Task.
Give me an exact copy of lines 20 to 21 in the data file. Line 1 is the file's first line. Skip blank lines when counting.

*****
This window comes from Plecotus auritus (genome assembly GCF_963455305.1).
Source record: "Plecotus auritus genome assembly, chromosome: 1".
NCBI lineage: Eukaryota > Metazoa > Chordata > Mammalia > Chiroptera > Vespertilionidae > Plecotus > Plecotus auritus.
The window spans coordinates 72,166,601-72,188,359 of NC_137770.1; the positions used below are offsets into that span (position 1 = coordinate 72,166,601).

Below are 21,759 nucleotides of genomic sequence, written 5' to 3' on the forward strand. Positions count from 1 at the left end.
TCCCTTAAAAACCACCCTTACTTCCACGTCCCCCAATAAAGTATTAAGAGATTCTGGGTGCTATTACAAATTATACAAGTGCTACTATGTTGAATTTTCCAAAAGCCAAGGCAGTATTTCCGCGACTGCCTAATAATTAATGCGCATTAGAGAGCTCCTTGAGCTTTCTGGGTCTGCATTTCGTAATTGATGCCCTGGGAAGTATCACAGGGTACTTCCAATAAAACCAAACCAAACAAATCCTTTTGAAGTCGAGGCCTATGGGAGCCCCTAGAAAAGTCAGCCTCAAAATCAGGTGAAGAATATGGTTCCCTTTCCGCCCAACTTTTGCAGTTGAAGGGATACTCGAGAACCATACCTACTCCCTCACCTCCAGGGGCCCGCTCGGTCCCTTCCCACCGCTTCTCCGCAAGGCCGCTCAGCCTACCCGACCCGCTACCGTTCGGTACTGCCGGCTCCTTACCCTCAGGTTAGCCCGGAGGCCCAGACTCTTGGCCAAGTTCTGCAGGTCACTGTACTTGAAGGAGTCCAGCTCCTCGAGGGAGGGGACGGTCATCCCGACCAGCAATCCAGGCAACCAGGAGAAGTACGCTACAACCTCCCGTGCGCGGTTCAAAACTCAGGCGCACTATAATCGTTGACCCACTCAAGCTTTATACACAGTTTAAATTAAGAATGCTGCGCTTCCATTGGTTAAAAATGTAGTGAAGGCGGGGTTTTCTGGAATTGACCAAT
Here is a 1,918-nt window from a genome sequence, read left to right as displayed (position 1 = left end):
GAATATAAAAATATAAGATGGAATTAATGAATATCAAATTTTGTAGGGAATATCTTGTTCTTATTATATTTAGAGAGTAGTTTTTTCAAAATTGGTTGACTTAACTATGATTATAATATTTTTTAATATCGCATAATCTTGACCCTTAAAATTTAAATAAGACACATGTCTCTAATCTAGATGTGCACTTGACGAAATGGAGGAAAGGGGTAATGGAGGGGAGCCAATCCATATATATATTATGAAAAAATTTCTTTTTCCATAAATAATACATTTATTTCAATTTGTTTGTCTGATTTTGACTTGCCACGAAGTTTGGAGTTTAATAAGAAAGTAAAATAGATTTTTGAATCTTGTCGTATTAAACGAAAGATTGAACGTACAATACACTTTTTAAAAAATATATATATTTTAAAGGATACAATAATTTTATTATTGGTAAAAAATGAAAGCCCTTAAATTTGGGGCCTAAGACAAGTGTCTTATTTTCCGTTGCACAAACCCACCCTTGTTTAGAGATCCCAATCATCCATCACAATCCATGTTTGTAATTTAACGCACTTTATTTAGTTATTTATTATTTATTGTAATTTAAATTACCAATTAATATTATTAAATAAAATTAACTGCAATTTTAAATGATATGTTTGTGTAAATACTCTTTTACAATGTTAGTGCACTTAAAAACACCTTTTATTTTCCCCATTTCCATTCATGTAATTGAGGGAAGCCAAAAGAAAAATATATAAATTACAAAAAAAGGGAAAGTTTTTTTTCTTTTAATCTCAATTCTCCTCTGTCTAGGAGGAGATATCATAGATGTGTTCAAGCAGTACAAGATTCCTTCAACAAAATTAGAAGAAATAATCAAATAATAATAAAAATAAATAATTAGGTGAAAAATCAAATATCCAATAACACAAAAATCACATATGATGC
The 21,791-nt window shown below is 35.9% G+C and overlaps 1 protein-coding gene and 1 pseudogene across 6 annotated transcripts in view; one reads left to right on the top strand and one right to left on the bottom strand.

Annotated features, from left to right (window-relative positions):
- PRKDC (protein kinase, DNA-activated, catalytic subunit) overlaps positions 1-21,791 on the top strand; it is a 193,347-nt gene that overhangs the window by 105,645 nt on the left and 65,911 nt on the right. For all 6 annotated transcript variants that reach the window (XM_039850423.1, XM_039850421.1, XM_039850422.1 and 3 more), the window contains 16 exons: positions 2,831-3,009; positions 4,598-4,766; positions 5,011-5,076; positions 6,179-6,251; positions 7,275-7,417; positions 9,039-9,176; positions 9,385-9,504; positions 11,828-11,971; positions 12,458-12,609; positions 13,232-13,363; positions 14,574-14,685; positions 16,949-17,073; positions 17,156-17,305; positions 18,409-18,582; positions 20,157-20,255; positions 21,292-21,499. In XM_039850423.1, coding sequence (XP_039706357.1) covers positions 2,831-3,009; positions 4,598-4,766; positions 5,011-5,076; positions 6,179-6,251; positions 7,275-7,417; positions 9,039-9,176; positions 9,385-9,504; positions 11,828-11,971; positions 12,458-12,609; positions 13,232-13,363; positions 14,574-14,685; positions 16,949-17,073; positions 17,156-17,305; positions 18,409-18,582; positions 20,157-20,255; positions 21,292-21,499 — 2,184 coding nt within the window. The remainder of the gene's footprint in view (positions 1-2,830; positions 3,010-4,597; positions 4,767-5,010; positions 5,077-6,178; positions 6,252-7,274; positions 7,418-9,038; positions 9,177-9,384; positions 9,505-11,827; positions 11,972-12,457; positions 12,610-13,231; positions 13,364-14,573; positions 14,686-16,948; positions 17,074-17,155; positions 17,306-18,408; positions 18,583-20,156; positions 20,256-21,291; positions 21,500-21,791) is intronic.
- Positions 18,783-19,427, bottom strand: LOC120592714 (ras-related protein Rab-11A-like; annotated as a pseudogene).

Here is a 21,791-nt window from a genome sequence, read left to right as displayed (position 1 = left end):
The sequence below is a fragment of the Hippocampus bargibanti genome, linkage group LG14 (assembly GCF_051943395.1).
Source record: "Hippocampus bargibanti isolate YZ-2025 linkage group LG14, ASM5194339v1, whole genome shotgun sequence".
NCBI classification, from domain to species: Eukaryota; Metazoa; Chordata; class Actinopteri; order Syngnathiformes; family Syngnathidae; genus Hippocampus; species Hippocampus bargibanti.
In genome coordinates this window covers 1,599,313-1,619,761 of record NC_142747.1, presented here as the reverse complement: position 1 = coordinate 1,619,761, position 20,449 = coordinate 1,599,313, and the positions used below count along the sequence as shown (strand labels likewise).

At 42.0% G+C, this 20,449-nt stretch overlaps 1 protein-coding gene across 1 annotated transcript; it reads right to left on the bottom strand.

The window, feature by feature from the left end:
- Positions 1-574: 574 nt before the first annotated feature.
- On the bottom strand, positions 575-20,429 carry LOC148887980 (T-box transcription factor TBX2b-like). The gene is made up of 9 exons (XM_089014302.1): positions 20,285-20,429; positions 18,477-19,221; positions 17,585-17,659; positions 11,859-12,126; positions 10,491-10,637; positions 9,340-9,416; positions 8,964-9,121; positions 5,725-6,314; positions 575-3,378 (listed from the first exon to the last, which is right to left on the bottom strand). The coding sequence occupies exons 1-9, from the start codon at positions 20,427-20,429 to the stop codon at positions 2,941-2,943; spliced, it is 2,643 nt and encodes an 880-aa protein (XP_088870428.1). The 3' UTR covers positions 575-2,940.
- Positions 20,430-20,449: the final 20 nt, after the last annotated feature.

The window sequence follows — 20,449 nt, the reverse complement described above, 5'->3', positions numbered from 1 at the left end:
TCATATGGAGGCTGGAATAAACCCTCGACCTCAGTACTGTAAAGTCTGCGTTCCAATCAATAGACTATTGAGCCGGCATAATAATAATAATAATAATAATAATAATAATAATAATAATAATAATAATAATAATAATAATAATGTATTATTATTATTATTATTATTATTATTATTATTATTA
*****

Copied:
- Positions 1-574: 574 nt before the first annotated feature.
- On the bottom strand, positions 575-20,429 carry LOC148887980 (T-box transcription factor TBX2b-like). The gene is made up of 9 exons (XM_089014302.1): positions 20,285-20,429; positions 18,477-19,221; positions 17,585-17,659; positions 11,859-12,126; positions 10,491-10,637; positions 9,340-9,416; positions 8,964-9,121; positions 5,725-6,314; positions 575-3,378 (listed from the first exon to the last, which is right to left on the bottom strand). The coding sequence occupies exons 1-9, from the start codon at positions 20,427-20,429 to the stop codon at positions 2,941-2,943; spliced, it is 2,643 nt and encodes an 880-aa protein (XP_088870428.1). The 3' UTR covers positions 575-2,940.